RENEE MONTAGNE, host:
Imagine, for a moment, the world's largest snake. If a vision of a boa constrictor comes to mind, think bigger - much bigger. The biggest snake that ever lived reached 42 feet, about the length of a school bus. That's according to scientists who found the vertebrae of this super serpent in the rainforests of Colombia. NPR's Christopher Joyce has this report. [POST-BROADCAST CORRECTION: In fact, the area where the bones were found is no longer a rainforest, although it was when the snake was alive, millions of years ago.]
CHRISTOPHER JOYCE: It's tempting to wait 'til the end of the story to reveal that this snake is extinct, but that wouldn't be fair. So OK, Titanoboa cerrejonensis lived 60 million years ago, but one can still imagine, as big around as a trash barrel, weighing over a ton.
Jason Head is a paleontologist at the University of Toronto, who studies big snakes that once roamed through the earth - or slithered, that is. A colleague in Colombia, South America called and said he'd found some huge bones from a very long spinal column. They set up a video conference so Head could see them.
Dr. JASON HEAD (Paleontologist, University of Toronto): He held one specimen up to the camera and I just about jumped out of my chair. And we were both just sitting there laughing, because it was so ridiculously big. It was a vertebra the size of his hand. You know, it was - we were both just blown away. And I said I know this is the world's largest snake.
JOYCE: Titanoboa inherited the earth after the dinosaurs died out 65 million years ago.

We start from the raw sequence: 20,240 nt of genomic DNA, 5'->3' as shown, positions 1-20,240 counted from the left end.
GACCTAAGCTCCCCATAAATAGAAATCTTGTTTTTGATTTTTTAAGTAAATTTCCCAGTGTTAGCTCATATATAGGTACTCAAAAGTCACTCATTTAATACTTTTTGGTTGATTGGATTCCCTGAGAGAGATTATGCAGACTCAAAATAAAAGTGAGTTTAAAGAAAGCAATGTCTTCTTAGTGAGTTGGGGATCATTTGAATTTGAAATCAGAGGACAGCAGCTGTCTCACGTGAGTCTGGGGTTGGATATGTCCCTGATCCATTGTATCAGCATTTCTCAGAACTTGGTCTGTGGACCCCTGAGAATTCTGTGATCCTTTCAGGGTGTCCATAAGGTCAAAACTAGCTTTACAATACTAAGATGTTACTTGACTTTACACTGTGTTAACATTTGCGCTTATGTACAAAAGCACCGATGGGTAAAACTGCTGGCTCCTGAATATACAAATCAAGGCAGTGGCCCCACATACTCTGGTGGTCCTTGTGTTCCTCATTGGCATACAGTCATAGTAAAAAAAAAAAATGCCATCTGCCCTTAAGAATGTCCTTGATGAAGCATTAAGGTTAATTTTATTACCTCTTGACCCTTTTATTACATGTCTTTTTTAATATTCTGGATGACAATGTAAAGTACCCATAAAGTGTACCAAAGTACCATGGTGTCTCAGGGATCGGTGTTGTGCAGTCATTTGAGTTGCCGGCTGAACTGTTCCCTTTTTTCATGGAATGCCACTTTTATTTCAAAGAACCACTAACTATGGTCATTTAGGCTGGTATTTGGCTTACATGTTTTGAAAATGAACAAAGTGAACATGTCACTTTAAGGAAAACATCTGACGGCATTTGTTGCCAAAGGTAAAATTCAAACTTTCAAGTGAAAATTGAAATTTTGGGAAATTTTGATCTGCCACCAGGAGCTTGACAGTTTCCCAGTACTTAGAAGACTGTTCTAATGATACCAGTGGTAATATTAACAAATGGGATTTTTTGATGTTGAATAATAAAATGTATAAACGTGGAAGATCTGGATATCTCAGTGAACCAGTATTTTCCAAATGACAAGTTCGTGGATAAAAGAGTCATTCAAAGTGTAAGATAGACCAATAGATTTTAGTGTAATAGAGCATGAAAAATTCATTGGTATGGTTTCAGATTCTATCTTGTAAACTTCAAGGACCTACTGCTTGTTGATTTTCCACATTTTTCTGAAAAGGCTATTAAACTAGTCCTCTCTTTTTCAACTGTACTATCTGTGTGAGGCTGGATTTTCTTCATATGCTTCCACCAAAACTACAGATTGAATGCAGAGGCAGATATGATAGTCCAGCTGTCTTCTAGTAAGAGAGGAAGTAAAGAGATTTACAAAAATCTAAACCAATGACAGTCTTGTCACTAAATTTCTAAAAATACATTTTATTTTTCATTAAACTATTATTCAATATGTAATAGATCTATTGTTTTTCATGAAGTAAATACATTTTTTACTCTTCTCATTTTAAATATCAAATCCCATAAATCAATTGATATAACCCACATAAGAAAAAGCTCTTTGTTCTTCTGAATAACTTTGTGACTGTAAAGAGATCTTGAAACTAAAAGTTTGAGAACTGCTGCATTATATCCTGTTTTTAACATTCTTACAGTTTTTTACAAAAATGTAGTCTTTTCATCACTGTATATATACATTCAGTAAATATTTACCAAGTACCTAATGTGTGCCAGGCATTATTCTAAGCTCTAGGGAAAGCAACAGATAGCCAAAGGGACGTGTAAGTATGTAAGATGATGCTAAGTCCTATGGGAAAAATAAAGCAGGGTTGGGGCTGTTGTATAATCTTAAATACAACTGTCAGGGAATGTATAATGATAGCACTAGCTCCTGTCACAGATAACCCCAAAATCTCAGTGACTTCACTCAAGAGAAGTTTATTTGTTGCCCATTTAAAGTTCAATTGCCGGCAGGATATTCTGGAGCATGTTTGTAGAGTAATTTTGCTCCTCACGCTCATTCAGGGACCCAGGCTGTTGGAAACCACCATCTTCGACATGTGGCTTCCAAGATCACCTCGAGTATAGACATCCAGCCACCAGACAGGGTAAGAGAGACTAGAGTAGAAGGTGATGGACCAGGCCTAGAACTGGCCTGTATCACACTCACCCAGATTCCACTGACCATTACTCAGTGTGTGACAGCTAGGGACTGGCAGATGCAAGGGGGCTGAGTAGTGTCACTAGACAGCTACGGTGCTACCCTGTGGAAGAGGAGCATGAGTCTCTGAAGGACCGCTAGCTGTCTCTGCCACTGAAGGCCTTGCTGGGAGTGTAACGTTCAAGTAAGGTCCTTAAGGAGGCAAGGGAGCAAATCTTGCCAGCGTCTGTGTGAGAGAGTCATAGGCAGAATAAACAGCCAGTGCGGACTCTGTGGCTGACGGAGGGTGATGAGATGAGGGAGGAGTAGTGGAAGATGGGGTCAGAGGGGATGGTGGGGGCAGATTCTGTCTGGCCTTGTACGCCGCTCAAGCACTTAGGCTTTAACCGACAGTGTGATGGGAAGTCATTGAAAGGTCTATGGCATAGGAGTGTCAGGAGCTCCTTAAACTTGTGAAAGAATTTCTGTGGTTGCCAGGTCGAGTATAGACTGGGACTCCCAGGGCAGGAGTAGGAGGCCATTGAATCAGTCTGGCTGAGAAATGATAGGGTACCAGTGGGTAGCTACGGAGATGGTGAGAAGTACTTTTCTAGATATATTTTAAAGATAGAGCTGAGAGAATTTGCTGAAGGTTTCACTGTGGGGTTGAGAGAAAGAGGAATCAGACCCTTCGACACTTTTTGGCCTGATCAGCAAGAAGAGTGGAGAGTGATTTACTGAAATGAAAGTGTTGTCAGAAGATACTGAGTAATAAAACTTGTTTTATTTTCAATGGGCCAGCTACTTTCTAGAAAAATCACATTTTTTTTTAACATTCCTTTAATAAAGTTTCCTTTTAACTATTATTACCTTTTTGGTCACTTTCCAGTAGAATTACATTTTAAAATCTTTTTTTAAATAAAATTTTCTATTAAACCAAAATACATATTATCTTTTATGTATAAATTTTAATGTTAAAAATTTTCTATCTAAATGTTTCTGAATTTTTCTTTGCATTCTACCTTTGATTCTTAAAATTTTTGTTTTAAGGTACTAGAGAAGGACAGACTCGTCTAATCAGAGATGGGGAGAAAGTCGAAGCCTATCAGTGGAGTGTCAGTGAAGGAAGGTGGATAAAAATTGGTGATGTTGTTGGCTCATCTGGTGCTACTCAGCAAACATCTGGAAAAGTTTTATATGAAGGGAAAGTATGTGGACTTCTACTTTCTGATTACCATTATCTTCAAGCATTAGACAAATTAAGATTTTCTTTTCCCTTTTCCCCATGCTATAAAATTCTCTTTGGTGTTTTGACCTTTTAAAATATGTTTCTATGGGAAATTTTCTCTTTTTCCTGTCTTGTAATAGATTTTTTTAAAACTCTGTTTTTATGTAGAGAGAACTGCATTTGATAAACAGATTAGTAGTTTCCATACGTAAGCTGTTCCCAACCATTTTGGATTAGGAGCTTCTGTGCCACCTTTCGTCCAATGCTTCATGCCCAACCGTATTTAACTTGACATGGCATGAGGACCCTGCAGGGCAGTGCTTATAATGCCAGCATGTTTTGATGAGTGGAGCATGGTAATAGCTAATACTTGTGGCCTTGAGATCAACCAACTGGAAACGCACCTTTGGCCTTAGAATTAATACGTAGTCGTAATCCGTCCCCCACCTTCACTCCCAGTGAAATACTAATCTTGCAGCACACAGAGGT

Dr. HEAD: Between the end of the age of dinosaurs and about 45, give or take a couple of million years, this is the single largest terrestrial vertebrate.
JOYCE: On land the Titanoboa was boss. It ate, well, whatever it wanted. Most meals were primitive crocodiles, al dente. But Head says size isn't the whole story here.
Dr. HEAD: We realized right away that it was telling us a story, that the fact that there was a snake this big has to mean something about the environment.
JOYCE: Something about how hot the tropics were then and maybe how hot they could get again. Here's why. This snake was presumably cold-blooded. To survive with that big a body it had to live in a very hot place. To be exact, says Head, a rainforest averaging 32 degrees Celsius, more or less, or 90 degrees Fahrenheit. That's several degrees warmer than now and several degrees warmer than scientists thought the tropics could ever get, even during a greenhouse period.
Dr. MATTHEW HUBER (Climate scientist, Purdue University): There's an old idea that the tropical regions have a thermostat and they just can't get hotter than about 28, 29, 30 degrees C.
JOYCE: That's Matthew Huber, who studies ancient climates at Purdue University. Essentially, the idea has been that the tropics just don't warm up that much during global warming periods, even as the rest of the world does. Huber says the snake evidence suggests otherwise.
Dr. HUBER: And if that's the case, that's in some sense bad news for us for the future. It says there's no magical thermostat that keeps the tropics at a reasonable temperature that they will warm to in a global warming world.
JOYCE: If, he says, that is the case. No one has ever used a fossil snake before as a measure of ancient climate. Huber says the work will need some confirmation. But, he adds, there might also be a bright side here. Many biologists thought that tropical forests would simply die if they got significantly hotter.
Dr. HUBER: And this suggests that at least on long time scales the tropics are quite happy to be significantly warmer than they are today.
JOYCE: Though if the tropics do get warmer don't expect a reappearance of Titanoboa-sized snakes. They'll remain a scientific curiosity described in this week's issue of the journal Nature.
Christopher Joyce, NPR News.
MONTAGNE: The snake is really, really big. And I know, because I'm looking at a picture of it at npr.org. You can too by going to our Web site.
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